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Criminal procedure


A commutation of sentence—also known as clemency—is a reduction in a convicted person’s criminal sentence. Under the United States Constitution, the President of the United States has the authority to commute sentences for federal criminal convictions—convictions in the United States District Courts and the Superior Court of the District of Columbia. The President’s clemency power includes the authority to commute (reduce) a sentence imposed upon conviction of a federal offense—including the power to reduce (remit) the amount of a fine or restitution order that has not been paid.

A Presidential pardon goes beyond a mere commutation of sentence and will restore various rights lost as a result of the pardoned offense and lessen the stigma of the conviction—but it will not erase or expunge the record of the conviction. A person who has been granted a pardon still must disclose the conviction on any form where the information is required—although a person may note the pardon there as well. And under the current regulations governing petitions for executive clemency, a person may not apply for a full pardon until at least five years after being released from incarceration. The loss of the right to vote and the loss of the right to hold state public office due to a federal felony conviction are penalties imposed by state law rather than federal law and may be reinstated by state action.

The federal pardon process is often more demanding and time-consuming than similar state procedures, and in some cases it may be worth first pursuing state procedures to restore these civil rights. But the President cannot commute a state criminal sentence. A person seeking commutation of a state criminal sentence generally must contact the Governor or the state’s Board of Pardons and Paroles or Board of Parole Hearings to pursue such relief under state law. Some states prohibit the Governor from commuting a death sentence and only allow the Governor to reduce such a sentence to life without the possibility of parole, for example.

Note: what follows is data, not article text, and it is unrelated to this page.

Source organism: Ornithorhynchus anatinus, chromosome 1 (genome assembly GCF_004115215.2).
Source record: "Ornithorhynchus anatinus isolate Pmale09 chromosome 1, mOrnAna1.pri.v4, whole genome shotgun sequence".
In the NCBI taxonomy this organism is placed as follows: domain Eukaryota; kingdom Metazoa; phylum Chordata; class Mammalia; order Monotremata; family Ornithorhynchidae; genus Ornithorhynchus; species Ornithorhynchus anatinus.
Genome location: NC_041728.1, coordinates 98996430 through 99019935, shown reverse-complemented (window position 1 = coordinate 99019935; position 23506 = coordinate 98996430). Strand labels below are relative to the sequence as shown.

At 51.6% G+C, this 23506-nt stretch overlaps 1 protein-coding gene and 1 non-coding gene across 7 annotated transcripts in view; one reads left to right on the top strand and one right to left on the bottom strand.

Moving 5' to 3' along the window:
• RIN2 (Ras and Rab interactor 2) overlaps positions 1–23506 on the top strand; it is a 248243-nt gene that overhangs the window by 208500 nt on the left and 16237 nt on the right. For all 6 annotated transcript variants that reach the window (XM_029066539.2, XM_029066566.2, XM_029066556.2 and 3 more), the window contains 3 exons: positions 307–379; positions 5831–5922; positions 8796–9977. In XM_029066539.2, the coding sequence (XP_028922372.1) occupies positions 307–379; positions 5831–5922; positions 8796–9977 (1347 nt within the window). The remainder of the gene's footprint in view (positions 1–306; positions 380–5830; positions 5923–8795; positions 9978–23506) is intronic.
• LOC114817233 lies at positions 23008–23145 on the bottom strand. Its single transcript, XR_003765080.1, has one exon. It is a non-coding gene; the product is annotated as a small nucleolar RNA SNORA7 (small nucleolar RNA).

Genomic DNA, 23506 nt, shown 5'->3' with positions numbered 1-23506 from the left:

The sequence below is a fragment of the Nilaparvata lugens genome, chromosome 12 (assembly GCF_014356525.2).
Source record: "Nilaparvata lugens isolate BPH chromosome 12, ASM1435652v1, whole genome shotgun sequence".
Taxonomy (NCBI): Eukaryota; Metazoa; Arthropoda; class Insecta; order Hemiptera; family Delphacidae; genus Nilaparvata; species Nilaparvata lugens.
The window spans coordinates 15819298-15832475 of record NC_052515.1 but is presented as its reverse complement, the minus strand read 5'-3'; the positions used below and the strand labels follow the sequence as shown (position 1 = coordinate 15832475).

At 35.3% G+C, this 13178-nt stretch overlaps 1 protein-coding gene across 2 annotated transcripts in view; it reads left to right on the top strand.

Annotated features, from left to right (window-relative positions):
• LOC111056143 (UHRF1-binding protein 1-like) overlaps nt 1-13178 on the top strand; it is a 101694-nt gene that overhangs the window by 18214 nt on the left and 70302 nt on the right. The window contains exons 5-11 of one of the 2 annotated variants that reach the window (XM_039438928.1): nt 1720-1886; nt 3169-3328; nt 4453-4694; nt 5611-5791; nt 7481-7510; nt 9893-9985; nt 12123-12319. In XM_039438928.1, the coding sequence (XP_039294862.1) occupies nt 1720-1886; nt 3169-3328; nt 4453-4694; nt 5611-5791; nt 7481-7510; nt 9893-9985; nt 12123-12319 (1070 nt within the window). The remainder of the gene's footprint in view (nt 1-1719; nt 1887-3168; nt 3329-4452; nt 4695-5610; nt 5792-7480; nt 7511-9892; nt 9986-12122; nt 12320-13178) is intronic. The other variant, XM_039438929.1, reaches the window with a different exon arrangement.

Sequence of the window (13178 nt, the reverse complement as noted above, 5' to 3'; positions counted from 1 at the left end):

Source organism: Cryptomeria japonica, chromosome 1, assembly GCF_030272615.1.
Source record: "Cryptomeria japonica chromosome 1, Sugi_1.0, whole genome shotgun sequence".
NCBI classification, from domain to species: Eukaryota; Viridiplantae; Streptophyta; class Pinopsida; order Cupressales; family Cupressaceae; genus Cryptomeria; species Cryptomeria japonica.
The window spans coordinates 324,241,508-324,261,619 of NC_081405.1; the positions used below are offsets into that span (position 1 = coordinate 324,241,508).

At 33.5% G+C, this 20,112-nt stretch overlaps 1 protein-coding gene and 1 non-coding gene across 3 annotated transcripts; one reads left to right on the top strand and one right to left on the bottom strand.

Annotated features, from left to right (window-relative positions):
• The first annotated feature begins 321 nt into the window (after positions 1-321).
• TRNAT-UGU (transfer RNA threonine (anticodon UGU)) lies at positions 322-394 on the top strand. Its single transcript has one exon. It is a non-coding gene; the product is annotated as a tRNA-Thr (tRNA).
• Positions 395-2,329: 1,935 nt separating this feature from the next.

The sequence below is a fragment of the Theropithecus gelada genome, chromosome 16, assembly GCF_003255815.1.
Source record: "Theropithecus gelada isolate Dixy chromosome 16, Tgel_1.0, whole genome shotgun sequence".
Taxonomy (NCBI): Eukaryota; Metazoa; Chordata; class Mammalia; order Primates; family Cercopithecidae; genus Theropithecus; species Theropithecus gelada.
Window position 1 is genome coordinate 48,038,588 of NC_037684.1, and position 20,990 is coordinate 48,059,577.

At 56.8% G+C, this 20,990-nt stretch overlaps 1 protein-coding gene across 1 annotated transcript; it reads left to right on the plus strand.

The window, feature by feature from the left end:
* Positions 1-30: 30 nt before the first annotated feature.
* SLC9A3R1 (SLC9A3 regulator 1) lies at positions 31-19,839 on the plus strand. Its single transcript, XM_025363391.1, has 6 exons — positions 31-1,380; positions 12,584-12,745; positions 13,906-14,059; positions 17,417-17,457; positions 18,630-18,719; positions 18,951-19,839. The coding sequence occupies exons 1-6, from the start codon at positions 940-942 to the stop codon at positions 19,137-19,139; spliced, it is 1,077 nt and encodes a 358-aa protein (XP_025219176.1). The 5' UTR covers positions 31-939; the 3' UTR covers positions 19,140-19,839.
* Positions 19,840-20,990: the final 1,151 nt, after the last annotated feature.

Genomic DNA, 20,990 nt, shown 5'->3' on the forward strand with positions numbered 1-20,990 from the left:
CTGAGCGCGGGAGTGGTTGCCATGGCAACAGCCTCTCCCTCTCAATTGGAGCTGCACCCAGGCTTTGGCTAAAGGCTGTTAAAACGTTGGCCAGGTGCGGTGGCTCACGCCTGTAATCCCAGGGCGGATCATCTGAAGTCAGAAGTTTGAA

In some states a full pardon restores certain citizenship rights forfeited upon criminal conviction, such as the right to serve on a jury, to hold public office, and to serve as executor or administrator of an estate. And in some states when a person discharges a felony sentence the right to vote is automatically restored. A full pardon will remove barriers to some but not all types of employment and state professional licensing. Licenses are granted at the discretion of state licensing boards for each profession and requirements for restoring licensing eligibility in a particular field should be obtained from that licensing board. A pardon will often not restore eligibility to become a licensed peace officer or police officer.

In Texas, a commutation of sentence, or clemency, is a reduction in a convicted person's sentence. The President of the United States has the authority to commute sentences for federal criminal convictions, but not for state criminal sentences. For state-level convictions in Texas, individuals seeking commutation must apply through the Texas Board of Pardons and Paroles or directly to the Governor. A presidential pardon restores certain rights and lessens the stigma of a federal conviction but does not expunge the record. It requires at least a five-year wait after release from incarceration to apply. State-level pardons in Texas can restore rights such as voting, jury service, and holding public office, which are lost due to a felony conviction. However, the restoration of rights like professional licensing is subject to the discretion of state licensing boards. A pardon in Texas does not guarantee eligibility for all types of employment, particularly in law enforcement. It's important to note that the process and impact of commutations and pardons can vary significantly between federal and state jurisdictions.

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